Last weekend, I managed to talk my wife into seeing Ant-Man, Marvel’s latest superhero movie. Not exactly at the top of anyone’s superhero pantheon, to the extent the character of Ant-Man has penetrated public consciousness at all, it’s as a punchline. The film makes a virtue of this, treating the superhero genre with a healthy serving of humor.

But despite its lighthearted approach, the film raised serious issues about prisoner re-entry and criminal justice reform (warning: some very mild spoilers follow). At the beginning of the film, Scott Lang (Paul Rudd) is released from prison after serving a term for burglarizing a company that had stolen money from its customers. Talking with a friend about his plans, Lang says, reasonably enough, that he will need to find a job. The friend points out that this might be difficult, as “a lot of employers don’t hire ex-cons.” “I have a master’s degree in mechanical engineering,” Lang replies, “I’ll be fine.”

The scene then cuts to Lang working the register at a Baskin Robbins. Even this turns out to be short-lived, as Lang is fired when his manager finds out about his criminal record (“Baskin Robbins always finds out.”) Faced with a lack of job options, Lang is tempted to return to a life of crime… before ultimately becoming a superhero who can change size and talks to ants.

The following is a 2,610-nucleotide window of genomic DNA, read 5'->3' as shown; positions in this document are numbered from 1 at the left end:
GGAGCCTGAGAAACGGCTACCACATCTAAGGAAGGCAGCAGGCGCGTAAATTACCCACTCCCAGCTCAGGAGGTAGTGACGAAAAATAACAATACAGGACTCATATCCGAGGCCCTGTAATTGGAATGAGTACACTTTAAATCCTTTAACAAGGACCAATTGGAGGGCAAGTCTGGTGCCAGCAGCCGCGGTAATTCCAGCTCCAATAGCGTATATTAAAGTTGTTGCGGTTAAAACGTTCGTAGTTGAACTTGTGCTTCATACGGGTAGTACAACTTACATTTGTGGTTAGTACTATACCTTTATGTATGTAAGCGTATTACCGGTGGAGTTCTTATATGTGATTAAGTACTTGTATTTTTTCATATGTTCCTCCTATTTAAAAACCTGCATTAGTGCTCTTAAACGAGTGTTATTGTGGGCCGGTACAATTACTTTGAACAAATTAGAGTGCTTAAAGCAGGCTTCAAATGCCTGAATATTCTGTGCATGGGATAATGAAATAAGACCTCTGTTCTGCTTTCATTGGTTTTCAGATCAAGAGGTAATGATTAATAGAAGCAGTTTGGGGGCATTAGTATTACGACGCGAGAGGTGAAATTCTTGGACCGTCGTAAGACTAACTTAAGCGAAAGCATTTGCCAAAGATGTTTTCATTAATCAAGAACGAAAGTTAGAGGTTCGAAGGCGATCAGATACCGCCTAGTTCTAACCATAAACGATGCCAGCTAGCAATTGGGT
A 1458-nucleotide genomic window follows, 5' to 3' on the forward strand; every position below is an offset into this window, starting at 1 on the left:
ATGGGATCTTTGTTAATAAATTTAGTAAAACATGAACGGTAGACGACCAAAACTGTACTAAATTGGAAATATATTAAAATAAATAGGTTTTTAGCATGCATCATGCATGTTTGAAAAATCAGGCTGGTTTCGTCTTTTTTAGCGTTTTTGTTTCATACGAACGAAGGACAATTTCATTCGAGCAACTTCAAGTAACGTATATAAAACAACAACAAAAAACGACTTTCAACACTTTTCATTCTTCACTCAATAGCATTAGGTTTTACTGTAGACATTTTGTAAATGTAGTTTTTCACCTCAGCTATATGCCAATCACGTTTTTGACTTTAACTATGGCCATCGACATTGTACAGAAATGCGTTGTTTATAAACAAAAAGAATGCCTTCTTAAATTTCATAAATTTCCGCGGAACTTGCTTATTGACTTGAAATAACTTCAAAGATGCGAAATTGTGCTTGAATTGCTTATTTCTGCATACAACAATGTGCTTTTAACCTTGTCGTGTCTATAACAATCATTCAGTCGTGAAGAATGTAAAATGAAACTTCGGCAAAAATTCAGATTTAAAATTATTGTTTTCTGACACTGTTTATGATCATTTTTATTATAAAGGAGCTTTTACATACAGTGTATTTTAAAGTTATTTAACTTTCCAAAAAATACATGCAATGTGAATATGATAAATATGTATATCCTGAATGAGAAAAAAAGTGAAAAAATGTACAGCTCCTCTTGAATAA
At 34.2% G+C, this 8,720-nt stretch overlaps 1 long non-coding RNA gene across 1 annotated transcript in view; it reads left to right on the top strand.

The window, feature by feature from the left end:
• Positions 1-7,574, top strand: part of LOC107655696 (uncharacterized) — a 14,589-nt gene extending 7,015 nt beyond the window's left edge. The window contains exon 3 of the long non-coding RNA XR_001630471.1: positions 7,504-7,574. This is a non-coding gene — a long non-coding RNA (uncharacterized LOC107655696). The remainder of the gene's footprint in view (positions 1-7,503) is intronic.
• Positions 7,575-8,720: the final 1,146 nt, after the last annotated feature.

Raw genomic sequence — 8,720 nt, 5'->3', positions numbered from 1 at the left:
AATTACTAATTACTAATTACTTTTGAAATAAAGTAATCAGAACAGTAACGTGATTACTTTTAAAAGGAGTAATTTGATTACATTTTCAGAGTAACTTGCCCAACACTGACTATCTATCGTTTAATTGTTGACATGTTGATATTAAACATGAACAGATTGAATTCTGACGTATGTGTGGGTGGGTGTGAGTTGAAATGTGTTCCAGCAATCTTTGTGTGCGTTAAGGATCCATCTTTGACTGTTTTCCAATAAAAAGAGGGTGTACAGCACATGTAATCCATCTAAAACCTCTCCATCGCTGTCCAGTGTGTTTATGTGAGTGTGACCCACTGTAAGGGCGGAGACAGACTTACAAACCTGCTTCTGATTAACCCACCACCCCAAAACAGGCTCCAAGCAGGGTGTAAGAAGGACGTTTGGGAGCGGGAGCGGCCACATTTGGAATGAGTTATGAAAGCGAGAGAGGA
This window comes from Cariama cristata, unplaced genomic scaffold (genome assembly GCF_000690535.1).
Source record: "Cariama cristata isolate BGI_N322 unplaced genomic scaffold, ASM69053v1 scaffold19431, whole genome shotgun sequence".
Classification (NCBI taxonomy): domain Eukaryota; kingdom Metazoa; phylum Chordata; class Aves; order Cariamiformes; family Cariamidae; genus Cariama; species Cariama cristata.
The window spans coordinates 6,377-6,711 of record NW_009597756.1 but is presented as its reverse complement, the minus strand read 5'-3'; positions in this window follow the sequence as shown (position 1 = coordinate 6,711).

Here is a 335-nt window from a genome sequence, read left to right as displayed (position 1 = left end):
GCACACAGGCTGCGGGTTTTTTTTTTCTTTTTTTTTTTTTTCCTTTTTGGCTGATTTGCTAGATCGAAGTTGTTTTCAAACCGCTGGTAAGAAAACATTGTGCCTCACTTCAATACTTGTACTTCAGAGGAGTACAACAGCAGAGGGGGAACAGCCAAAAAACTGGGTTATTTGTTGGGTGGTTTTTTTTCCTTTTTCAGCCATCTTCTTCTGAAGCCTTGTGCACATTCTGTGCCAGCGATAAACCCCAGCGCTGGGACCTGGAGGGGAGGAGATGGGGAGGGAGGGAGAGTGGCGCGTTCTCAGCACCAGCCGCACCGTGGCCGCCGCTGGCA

That last part is not realistic, obviously. But the rest is sadly typical. Around 650,000 offenders are released from prison each year. Whether they can find adequate housing and employment are major factors for whether they will reoffend. Yet some employers are reluctant to hire ex-offenders, particularly if there are other non-offender applicants for the same position.

In response, a number of activists have been pushing to ban employers from asking about a job applicant’s criminal history, at least during the early stages of the hiring process. While well-intentioned, placing restrictions on employers is not the best way to deal with this problem. Flexible labor markets have been a major boon to the U.S. economy, helping to keep unemployment lower than it otherwise would have been. And there are some cases, such as crimes of violence, where we would want employers to know that a potential employee has committed a given crime.

Instead, states should focus on limiting their own role in exacerbating the problem.

In some cases, employers that want to hire ex-offenders are prohibited from doing so by state occupational licensing rules. In Illinois, more than 100 occupational licenses either can or must be denied to anyone with a criminal record. In Texas, recent reforms allow ex-offenders to obtain provisional licenses in certain cases.

Employer reluctance to hire ex-offenders also stems from a fear of lawsuits should something go wrong. States could also encourage employers to hire ex-offenders by passing tort reform, limiting their liability for negligent hiring cases.

Finally, we need to be more culturally accepting of second chances for those who have paid their debt to society. Nonprofits like the Prison Entrepreneurship Program pairs offenders with businesspeople to provide advice on finding work or starting businesses. And some businesses even give preference to ex-offenders in employment.

Most ex-offenders aren’t going to save the world from the machinations of HYDRA, but they do have the potential to be positive contributors to society. Regulations that cut off options for offenders’ reintegration back into society not only hurt ex-offenders, but the rest of us too.

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